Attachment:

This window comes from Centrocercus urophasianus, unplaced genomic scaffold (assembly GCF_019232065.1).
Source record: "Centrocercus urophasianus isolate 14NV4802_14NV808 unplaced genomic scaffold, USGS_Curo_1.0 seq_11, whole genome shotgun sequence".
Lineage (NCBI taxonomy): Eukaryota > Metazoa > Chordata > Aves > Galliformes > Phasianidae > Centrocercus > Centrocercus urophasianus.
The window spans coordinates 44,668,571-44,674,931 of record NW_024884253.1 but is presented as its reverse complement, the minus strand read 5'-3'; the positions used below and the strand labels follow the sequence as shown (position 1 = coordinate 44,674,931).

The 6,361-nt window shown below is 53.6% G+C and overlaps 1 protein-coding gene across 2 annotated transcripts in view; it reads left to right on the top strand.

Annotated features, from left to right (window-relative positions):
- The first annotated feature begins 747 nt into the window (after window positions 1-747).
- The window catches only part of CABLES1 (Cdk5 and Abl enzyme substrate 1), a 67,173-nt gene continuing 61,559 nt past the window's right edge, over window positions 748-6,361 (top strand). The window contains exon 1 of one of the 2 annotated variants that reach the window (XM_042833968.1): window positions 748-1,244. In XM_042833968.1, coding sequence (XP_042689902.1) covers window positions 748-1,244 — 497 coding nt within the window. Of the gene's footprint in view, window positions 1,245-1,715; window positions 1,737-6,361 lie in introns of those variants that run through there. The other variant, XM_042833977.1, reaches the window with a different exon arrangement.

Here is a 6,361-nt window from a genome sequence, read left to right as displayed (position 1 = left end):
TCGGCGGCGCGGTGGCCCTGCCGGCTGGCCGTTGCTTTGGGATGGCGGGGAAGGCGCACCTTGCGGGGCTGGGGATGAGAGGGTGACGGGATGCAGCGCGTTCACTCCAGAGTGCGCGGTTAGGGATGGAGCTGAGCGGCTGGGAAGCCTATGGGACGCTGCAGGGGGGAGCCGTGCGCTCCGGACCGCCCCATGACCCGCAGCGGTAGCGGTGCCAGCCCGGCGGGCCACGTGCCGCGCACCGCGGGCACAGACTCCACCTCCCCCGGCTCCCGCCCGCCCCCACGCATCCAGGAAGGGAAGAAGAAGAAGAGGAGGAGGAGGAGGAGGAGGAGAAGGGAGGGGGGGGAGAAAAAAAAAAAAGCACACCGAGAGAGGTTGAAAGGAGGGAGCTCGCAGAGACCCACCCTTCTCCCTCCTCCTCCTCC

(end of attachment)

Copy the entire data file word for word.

This window comes from Centrocercus urophasianus, unplaced genomic scaffold (assembly GCF_019232065.1).
Source record: "Centrocercus urophasianus isolate 14NV4802_14NV808 unplaced genomic scaffold, USGS_Curo_1.0 seq_11, whole genome shotgun sequence".
Lineage (NCBI taxonomy): Eukaryota > Metazoa > Chordata > Aves > Galliformes > Phasianidae > Centrocercus > Centrocercus urophasianus.
The window spans coordinates 44,668,571-44,674,931 of record NW_024884253.1 but is presented as its reverse complement, the minus strand read 5'-3'; the positions used below and the strand labels follow the sequence as shown (position 1 = coordinate 44,674,931).

The 6,361-nt window shown below is 53.6% G+C and overlaps 1 protein-coding gene across 2 annotated transcripts in view; it reads left to right on the top strand.

Annotated features, from left to right (window-relative positions):
- The first annotated feature begins 747 nt into the window (after window positions 1-747).
- The window catches only part of CABLES1 (Cdk5 and Abl enzyme substrate 1), a 67,173-nt gene continuing 61,559 nt past the window's right edge, over window positions 748-6,361 (top strand). The window contains exon 1 of one of the 2 annotated variants that reach the window (XM_042833968.1): window positions 748-1,244. In XM_042833968.1, coding sequence (XP_042689902.1) covers window positions 748-1,244 — 497 coding nt within the window. Of the gene's footprint in view, window positions 1,245-1,715; window positions 1,737-6,361 lie in introns of those variants that run through there. The other variant, XM_042833977.1, reaches the window with a different exon arrangement.

Here is a 6,361-nt window from a genome sequence, read left to right as displayed (position 1 = left end):
TCGGCGGCGCGGTGGCCCTGCCGGCTGGCCGTTGCTTTGGGATGGCGGGGAAGGCGCACCTTGCGGGGCTGGGGATGAGAGGGTGACGGGATGCAGCGCGTTCACTCCAGAGTGCGCGGTTAGGGATGGAGCTGAGCGGCTGGGAAGCCTATGGGACGCTGCAGGGGGGAGCCGTGCGCTCCGGACCGCCCCATGACCCGCAGCGGTAGCGGTGCCAGCCCGGCGGGCCACGTGCCGCGCACCGCGGGCACAGACTCCACCTCCCCCGGCTCCCGCCCGCCCCCACGCATCCAGGAAGGGAAGAAGAAGAAGAGGAGGAGGAGGAGGAGGAGGAGAAGGGAGGGGGGGGAGAAAAAAAAAAAAGCACACCGAGAGAGGTTGAAAGGAGGGAGCTCGCAGAGACCCACCCTTCTCCCTCCTCCTCCTCC